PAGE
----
While its facade immediately grabs the attention, it's what lies on the inside of the Monarch Sanctuary that is truly spectacular. The eight storey commercial building in Nolita, New York will house office space for local business, but will also serve as a breeding ground and sanctuary for the monarch butterfly.

Monarch Sanctuary wall

Designed by non-profit architectural practice Terreform One, the building accounts for the decline in monarch butterfly population over the past few decades, the building will serve as a habitat for the insects, with the facade, roof and atrium providing correct conditions for them to thrive within.

The project is essentially a larger Lepidoptera terrarium, that will house the correct plantations for wild butterflies to thrive, including milkweed and nectar flowers on the roof, rear facade and terrace. In-house butterflies will live within an atrium and double-skinned facade, located on the street side of the building, that will nurture the resident population. These insects won’t be cut off from the outside population, which will encourage breeding and therefore increase local butterfly numbers.

monarch sanctuary street view

The building’s location will raise plenty of awareness in regards to the dangers of Monarch extinction. In the heart of Nolita and between the Soho and Bowery neighbourhoods and facing Petrosino Square, the building will catch the eye from the street, but hopes to educate those who regularly frequent the building and visitors about the conservation work being done to save the insects.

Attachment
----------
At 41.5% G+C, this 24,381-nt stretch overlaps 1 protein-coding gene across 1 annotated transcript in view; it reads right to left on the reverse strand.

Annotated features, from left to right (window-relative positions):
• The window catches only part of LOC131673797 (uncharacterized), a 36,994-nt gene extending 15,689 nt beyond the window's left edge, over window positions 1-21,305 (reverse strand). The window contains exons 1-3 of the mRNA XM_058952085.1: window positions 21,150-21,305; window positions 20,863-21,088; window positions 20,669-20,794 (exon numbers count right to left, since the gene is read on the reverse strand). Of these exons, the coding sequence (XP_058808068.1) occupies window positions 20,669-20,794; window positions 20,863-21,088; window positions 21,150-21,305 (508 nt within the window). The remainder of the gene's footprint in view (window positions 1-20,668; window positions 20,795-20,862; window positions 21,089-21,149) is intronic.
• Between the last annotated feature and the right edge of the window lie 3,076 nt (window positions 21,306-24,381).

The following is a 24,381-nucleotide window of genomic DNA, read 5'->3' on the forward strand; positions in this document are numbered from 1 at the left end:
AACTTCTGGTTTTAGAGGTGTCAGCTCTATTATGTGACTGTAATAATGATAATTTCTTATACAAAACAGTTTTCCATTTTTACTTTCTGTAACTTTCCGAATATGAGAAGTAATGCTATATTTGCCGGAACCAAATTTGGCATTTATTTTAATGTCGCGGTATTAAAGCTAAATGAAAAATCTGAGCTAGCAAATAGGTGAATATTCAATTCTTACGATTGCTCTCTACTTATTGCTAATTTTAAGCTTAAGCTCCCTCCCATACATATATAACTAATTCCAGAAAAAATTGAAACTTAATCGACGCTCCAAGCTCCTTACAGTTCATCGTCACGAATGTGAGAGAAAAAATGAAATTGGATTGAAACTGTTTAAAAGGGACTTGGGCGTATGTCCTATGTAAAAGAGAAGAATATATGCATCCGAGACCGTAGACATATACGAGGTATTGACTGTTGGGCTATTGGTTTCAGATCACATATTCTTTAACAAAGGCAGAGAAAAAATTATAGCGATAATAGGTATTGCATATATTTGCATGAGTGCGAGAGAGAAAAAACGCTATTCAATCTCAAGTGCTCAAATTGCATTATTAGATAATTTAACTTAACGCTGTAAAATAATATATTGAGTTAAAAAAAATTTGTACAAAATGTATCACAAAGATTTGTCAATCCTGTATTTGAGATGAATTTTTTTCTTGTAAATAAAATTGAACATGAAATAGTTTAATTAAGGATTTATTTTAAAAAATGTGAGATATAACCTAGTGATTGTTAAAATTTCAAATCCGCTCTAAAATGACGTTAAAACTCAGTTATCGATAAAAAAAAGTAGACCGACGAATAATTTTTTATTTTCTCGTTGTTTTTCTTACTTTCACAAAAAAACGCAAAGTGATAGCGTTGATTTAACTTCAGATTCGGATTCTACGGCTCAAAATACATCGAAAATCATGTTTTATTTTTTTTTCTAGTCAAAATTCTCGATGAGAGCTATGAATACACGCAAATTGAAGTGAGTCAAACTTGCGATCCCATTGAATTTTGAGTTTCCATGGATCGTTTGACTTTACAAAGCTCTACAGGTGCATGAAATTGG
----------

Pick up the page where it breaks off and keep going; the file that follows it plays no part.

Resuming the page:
The diagrid double-skin facade consists of infilled glass on the outside, with thick ‘pillow’s of EFTE foil making up the inner layer. The EFTE’s hydrogel bubbles help maintain the correct climate for the butterflies, with algae used to purify the air and wastewater of the building. Solar panelling powers the site.

monarch sanctuary drawing

LED screens provide real time telecasts of the insects in the vertical meadow, that runs through the middle of the building, to those at street level. Butterfly-shaped drones take readings of the immediate microclimate to ensure conditions are at their peak for the monarchs. Interior partitions are constructed from mycelium, and additional planting at the ceiling enhances the interior atmosphere and building biome. 

Paving the way for more buildings of its kind, the Monarch Sanctuary is living proof that commercial dwellings can double as environmentally conscious entities. For more information on the building, head to terreform.org.